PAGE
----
Create your first JSS module with NextJS – Part 1

In Article I’ll show you how to create a module in Sitecore using JSS and NextJS. For who is not familiar with this topics. I explain a little bit in my previous blogpost.

Prepare your environment

Before create a new component, you need to connect your Sitecore website with JSS front end project. The easy solution is using Docker and create a new project based on sitecore.nextjs.gettingstarted template.

If you don’t want to use docker you need to ensure that you have installed Sitecore Headless Services (formally the JSS Server Components).

Create a Json Rendering

Json Rendering let you create a rendering which connects to your React Module. First, you need to create your Json Rendering for this example, I’ll create a "Blue Box" component.

Template: /sitecore/templates/Foundation/JavaScript Services/Json Rendering

In experience editor, to allow content authors the ability to select the new component you can added in the placeholder settings as a normal component in Sitecore.

In your Front End Solution (NextJS Solution), you can add a new file /src/components/BlueBox.tsx, we can create the component as React Functional Component.

To import assets or styles you can use import statement and create your modular style file like [Module-Name].module.css.

In order to support inline-editing through experience editor you can use the Text component which is part of '@sitecore-jss/sitecore-jss-react' library.

Do not forget to start your Front-End server with jss start.

If you want to ensure that Data Source is not empty you can use the withDataSourceCheck() hook

Finally, you can add the rendering in your JSS Application Route Page and you are ready to go. Stay tuned and I will enter in details using Placeholders in JSS Application.

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Getting Started Sitecore JSS with NextJS

JAMStack is a modern way to build website and apps that delivers better performance. JSS enables Sitecore to be a powerful Headless CMS and Next.js gives you the best developer experience to build a hybrid static & server rendering.

In this article, I’ll talk about how to get started on Sitecore JSS and Next.js. For this experiment, I followed the instructions provided by Sitecore in the following link:

Walkthrough: Setting up a development environment with the Sitecore Containers template for Next.js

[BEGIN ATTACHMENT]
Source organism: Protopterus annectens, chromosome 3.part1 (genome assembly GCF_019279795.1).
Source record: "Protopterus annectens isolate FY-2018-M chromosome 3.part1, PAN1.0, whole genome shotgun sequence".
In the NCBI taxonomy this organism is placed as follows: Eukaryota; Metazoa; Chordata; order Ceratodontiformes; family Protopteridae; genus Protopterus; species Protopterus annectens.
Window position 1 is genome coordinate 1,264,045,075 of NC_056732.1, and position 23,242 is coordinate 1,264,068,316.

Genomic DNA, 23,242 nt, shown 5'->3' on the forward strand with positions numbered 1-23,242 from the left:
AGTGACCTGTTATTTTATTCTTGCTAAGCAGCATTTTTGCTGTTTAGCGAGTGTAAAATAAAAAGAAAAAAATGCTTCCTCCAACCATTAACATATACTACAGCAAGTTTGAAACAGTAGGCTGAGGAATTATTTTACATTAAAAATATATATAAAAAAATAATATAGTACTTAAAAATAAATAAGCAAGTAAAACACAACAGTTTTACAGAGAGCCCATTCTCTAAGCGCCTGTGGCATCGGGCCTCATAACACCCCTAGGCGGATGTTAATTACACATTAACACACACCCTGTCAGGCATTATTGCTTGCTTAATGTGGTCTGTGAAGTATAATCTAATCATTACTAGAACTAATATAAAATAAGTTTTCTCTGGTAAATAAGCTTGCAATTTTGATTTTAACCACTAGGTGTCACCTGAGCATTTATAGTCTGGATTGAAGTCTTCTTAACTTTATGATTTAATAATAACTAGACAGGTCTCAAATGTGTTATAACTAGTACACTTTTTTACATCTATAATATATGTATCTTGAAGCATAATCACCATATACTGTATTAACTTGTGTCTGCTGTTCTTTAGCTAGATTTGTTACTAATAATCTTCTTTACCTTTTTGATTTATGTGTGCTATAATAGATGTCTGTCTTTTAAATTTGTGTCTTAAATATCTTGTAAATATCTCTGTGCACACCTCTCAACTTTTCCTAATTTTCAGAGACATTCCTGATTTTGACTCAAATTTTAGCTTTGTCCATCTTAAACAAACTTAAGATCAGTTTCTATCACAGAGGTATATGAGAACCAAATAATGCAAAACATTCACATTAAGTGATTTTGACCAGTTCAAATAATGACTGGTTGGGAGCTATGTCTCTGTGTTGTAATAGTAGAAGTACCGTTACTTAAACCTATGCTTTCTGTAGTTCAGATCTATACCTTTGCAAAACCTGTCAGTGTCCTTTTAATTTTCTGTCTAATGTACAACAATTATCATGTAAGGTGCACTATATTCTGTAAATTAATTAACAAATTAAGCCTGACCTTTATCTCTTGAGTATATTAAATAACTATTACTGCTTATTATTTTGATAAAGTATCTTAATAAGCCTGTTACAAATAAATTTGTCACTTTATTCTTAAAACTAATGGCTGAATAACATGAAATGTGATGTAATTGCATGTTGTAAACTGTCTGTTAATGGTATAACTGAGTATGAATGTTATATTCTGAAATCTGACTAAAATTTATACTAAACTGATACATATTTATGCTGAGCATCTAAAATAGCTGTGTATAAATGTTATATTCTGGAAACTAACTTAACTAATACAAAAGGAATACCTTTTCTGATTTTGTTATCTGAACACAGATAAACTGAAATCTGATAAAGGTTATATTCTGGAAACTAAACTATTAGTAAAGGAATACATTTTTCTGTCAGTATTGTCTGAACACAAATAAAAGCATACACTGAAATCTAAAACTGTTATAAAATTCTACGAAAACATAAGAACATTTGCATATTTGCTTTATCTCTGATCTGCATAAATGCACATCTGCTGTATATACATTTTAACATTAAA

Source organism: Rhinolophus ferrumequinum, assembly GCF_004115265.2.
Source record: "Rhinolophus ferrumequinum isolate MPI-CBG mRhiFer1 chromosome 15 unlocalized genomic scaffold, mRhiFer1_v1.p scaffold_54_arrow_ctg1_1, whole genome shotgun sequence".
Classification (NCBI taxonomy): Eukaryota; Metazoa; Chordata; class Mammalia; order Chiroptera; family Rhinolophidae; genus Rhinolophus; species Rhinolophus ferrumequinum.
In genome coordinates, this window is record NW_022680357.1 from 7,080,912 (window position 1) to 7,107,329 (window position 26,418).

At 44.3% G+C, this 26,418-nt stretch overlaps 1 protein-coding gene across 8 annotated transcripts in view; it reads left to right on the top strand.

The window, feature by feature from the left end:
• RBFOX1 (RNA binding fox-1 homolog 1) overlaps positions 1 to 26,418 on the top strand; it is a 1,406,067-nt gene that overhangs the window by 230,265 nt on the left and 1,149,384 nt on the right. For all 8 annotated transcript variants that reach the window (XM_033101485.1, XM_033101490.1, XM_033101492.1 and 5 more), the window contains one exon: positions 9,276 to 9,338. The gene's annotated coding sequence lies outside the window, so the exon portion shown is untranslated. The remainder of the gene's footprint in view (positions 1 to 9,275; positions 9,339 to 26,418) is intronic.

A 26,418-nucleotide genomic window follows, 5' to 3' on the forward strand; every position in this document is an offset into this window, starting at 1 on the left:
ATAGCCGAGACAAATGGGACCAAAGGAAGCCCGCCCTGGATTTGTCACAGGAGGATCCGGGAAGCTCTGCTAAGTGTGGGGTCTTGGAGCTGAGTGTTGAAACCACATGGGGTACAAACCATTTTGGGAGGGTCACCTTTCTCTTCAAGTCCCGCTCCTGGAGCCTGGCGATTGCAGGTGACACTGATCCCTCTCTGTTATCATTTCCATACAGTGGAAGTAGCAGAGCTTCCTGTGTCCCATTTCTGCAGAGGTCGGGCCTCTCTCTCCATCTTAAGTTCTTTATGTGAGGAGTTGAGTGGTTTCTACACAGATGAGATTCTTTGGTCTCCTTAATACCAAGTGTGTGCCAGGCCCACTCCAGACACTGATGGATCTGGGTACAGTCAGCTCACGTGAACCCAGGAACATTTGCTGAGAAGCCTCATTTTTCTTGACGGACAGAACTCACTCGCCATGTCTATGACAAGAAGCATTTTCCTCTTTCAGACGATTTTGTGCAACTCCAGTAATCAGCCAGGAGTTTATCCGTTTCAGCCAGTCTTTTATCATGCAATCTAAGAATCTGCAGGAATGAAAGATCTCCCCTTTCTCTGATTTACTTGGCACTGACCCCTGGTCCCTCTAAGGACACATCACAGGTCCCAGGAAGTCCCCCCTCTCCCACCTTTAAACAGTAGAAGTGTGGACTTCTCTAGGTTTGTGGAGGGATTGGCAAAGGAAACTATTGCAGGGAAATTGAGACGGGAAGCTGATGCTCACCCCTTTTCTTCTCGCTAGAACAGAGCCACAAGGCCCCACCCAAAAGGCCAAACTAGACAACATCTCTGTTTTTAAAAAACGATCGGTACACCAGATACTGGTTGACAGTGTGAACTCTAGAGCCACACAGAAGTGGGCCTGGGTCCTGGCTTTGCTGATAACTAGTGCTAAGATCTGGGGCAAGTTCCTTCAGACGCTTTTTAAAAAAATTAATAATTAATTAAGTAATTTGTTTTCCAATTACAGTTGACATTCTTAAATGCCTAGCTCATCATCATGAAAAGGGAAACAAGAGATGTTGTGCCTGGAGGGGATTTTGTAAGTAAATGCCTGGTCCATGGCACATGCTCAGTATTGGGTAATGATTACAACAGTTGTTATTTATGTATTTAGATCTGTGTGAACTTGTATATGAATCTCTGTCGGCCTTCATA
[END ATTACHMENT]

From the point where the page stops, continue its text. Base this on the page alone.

Once you follow the steps you’ll be able to log in to Sitecore CM and browse the website.

During the initial setup, I found some issues related to Docker configuration and I found this article really useful:

Sitecore 10 on docker – common issues – Error cotidianam (

If you have the latest Docker Desktop, please disable Use Docker Compose V2.

In order to start up JSS project you should navigate to src\rendering folder which contains the NextJS project.

You can run the following command and then you are ready to go.

jss start

I found Docker containers as an easy way to set up a Sitecore environment you don’t need to worry about to install Solr, create the certificates, etc.

Next.js is the future of web development, it is the most famous framework to build super fast and SEO-efficient JAMStack websites with the following important benefits for me:

  • Faster time to market – make and build an MVP (Minimun Viable Product) is much faster.
  • Performance – NextJS generates an static website that runs on NodeJS. Improved page load speed which means higher conversion rate.
  • Live Reload – Working with those frameworks, I love that development is fast you don’t need to wait to compile, it is a live-editing experience.
  • Fully omnichannel– you don’t need to worried about to build API’s for website or mobile applications. You can reuse some React components for your mobile application if you are using web-based technologies.

In future blog posts, I could prepare tutorials about Sitecore module development. Stay tuned!

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